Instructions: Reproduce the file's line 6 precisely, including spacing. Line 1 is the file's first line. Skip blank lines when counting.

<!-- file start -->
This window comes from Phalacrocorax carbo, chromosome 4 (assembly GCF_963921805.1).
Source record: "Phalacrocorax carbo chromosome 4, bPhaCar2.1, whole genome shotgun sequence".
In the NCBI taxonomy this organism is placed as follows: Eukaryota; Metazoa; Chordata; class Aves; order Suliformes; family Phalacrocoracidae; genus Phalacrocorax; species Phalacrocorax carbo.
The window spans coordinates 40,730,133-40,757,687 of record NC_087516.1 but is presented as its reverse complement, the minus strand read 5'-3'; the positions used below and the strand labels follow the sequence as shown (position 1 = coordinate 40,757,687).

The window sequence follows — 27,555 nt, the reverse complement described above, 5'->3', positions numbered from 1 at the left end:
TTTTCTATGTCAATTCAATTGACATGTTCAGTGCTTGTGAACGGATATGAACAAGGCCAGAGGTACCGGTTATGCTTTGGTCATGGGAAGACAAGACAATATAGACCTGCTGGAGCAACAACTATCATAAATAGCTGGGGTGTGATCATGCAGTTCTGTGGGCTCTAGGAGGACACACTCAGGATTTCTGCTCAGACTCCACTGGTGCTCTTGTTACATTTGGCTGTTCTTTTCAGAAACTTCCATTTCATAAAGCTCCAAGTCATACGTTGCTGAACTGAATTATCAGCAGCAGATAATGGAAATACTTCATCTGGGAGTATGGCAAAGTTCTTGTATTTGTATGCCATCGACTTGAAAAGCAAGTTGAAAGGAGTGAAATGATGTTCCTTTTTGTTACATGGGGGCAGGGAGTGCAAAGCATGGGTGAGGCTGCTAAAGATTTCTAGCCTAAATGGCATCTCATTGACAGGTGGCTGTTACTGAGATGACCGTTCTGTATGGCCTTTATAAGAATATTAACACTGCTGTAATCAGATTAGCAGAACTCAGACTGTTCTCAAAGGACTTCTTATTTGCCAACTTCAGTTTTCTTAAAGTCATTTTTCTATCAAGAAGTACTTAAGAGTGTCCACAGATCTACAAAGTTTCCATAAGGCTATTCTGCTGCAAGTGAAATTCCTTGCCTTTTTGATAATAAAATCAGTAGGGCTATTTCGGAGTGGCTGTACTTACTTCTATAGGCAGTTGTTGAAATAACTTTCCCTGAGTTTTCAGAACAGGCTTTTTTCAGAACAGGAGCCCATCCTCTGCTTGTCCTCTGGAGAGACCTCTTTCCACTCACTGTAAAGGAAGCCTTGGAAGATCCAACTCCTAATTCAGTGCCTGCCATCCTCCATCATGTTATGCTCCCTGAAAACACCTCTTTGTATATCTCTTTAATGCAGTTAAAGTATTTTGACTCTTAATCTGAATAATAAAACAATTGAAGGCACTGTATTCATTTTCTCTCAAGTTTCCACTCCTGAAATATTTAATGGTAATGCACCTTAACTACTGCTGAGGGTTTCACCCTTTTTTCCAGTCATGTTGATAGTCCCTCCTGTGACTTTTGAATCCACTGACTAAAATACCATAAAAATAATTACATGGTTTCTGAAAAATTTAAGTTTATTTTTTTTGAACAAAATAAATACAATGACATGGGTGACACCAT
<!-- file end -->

TTTTCTATGTCAATTCAATTGACATGTTCAGTGCTTGTGAACGGATATGAACAAGGCCAGAGGTACCGGTTATGCTTTGGTCATGGGAAGACAAGACAATATAGACCTGCTGGAGCAACAACTATCATAAATAGCTGGGGTGTGATCATGCAGTTCTGTGGGCTCTAGGAGGACACACTCAGGATTTCTGCTCAGACTCCACTGGTGCTCTTGTTACATTTGGCTGTTCTTTTCAGAAACTTCCATTTCATAAAGCTCCAAGTCATACGTTGCTGAACTGAATTATCAGCAGCAGATAATGGAAATACTTCATCTGGGAGTATGGCAAAGTTCTTGTATTTGTATGCCATCGACTTGAAAAGCAAGTTGAAAGGAGTGAAATGATGTTCCTTTTTGTTACATGGGGGCAGGGAGTGCAAAGCATGGGTGAGGCTGCTAAAGATTTCTAGCCTAAATGGCATCTCATTGACAGGTGGCTGTTACTGAGATGACCGTTCTGTATGGCCTTTATAAGAATATTAACACTGCTGTAATCAGATTAGCAGAACTCAGACTGTTCTCAAAGGACTTCTTATTTGCCAACTTCAGTTTTCTTAAAGTCATTTTTCTATCAAGAAGTACTTAAGAGTGTCCACAGATCTACAAAGTTTCCATAAGGCTATTCTGCTGCAAGTGAAATTCCTTGCCTTTTTGATAATAAAATCAGTAGGGCTATTTCGGAGTGGCTGTACTTACTTCTATAGGCAGTTGTTGAAATAACTTTCCCTGAGTTTTCAGAACAGGCTTTTTTCAGAACAGGAGCCCATCCTCTGCTTGTCCTCTGGAGAGACCTCTTTCCACTCACTGTAAAGGAAGCCTTGGAAGATCCAACTCCTAATTCAGTGCCTGCCATCCTCCATCATGTTATGCTCCCTGAAAACACCTCTTTGTATATCTCTTTAATGCAGTTAAAGTATTTTGACTCTTAATCTGAATAATAAAACAATTGAAGGCACTGTATTCATTTTCTCTCAAGTTTCCACTCCTGAAATATTTAATGGTAATGCACCTTAACTACTGCTGAGGGTTTCACCCTTTTTTCCAGTCATGTTGATAGTCCCTCCTGTGACTTTTGAATCCACTGACTAAAATACCATAAAAATAATTACATGGTTTCTGAAAAATTTAAGTTTATTTTTTTTGAACAAAATAAATACAATGACATGGGTGACACCAT